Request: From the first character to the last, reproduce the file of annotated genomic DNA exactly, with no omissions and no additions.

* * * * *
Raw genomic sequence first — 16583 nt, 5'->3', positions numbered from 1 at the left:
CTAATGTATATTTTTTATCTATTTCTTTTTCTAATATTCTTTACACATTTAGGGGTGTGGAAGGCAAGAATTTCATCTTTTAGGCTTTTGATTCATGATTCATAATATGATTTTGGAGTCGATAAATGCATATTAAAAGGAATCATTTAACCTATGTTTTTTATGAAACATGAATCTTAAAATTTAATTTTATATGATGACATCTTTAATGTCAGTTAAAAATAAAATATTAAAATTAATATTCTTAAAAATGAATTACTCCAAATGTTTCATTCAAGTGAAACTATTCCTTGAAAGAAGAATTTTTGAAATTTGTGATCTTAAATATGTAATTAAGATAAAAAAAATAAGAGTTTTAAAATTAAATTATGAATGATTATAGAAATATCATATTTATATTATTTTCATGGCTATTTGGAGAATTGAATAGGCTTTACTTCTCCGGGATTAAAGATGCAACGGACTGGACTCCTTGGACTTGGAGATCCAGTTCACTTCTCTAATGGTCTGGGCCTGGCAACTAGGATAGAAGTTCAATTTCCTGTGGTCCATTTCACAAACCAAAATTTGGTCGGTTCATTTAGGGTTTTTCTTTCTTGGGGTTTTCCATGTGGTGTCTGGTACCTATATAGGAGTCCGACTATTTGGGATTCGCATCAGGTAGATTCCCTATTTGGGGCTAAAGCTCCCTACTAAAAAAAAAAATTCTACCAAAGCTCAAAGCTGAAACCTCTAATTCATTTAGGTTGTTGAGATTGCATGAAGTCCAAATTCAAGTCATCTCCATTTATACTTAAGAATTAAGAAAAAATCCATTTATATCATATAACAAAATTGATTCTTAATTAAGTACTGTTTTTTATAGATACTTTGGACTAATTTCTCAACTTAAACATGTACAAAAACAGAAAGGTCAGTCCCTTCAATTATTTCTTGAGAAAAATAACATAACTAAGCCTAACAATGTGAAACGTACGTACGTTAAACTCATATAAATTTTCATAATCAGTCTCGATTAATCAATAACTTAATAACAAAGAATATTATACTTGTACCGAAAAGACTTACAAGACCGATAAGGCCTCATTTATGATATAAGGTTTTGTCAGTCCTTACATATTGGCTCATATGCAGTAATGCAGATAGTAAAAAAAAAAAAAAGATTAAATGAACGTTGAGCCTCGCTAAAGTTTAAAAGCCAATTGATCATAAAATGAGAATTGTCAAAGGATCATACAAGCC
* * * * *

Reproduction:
Raw genomic sequence first — 16583 nt, 5'->3', positions numbered from 1 at the left:
CTAATGTATATTTTTTATCTATTTCTTTTTCTAATATTCTTTACACATTTAGGGGTGTGGAAGGCAAGAATTTCATCTTTTAGGCTTTTGATTCATGATTCATAATATGATTTTGGAGTCGATAAATGCATATTAAAAGGAATCATTTAACCTATGTTTTTTATGAAACATGAATCTTAAAATTTAATTTTATATGATGACATCTTTAATGTCAGTTAAAAATAAAATATTAAAATTAATATTCTTAAAAATGAATTACTCCAAATGTTTCATTCAAGTGAAACTATTCCTTGAAAGAAGAATTTTTGAAATTTGTGATCTTAAATATGTAATTAAGATAAAAAAAATAAGAGTTTTAAAATTAAATTATGAATGATTATAGAAATATCATATTTATATTATTTTCATGGCTATTTGGAGAATTGAATAGGCTTTACTTCTCCGGGATTAAAGATGCAACGGACTGGACTCCTTGGACTTGGAGATCCAGTTCACTTCTCTAATGGTCTGGGCCTGGCAACTAGGATAGAAGTTCAATTTCCTGTGGTCCATTTCACAAACCAAAATTTGGTCGGTTCATTTAGGGTTTTTCTTTCTTGGGGTTTTCCATGTGGTGTCTGGTACCTATATAGGAGTCCGACTATTTGGGATTCGCATCAGGTAGATTCCCTATTTGGGGCTAAAGCTCCCTACTAAAAAAAAAAATTCTACCAAAGCTCAAAGCTGAAACCTCTAATTCATTTAGGTTGTTGAGATTGCATGAAGTCCAAATTCAAGTCATCTCCATTTATACTTAAGAATTAAGAAAAAATCCATTTATATCATATAACAAAATTGATTCTTAATTAAGTACTGTTTTTTATAGATACTTTGGACTAATTTCTCAACTTAAACATGTACAAAAACAGAAAGGTCAGTCCCTTCAATTATTTCTTGAGAAAAATAACATAACTAAGCCTAACAATGTGAAACGTACGTACGTTAAACTCATATAAATTTTCATAATCAGTCTCGATTAATCAATAACTTAATAACAAAGAATATTATACTTGTACCGAAAAGACTTACAAGACCGATAAGGCCTCATTTATGATATAAGGTTTTGTCAGTCCTTACATATTGGCTCATATGCAGTAATGCAGATAGTAAAAAAAAAAAAAAGATTAAATGAACGTTGAGCCTCGCTAAAGTTTAAAAGCCAATTGATCATAAAATGAGAATTGTCAAAGGATCATACAAGCC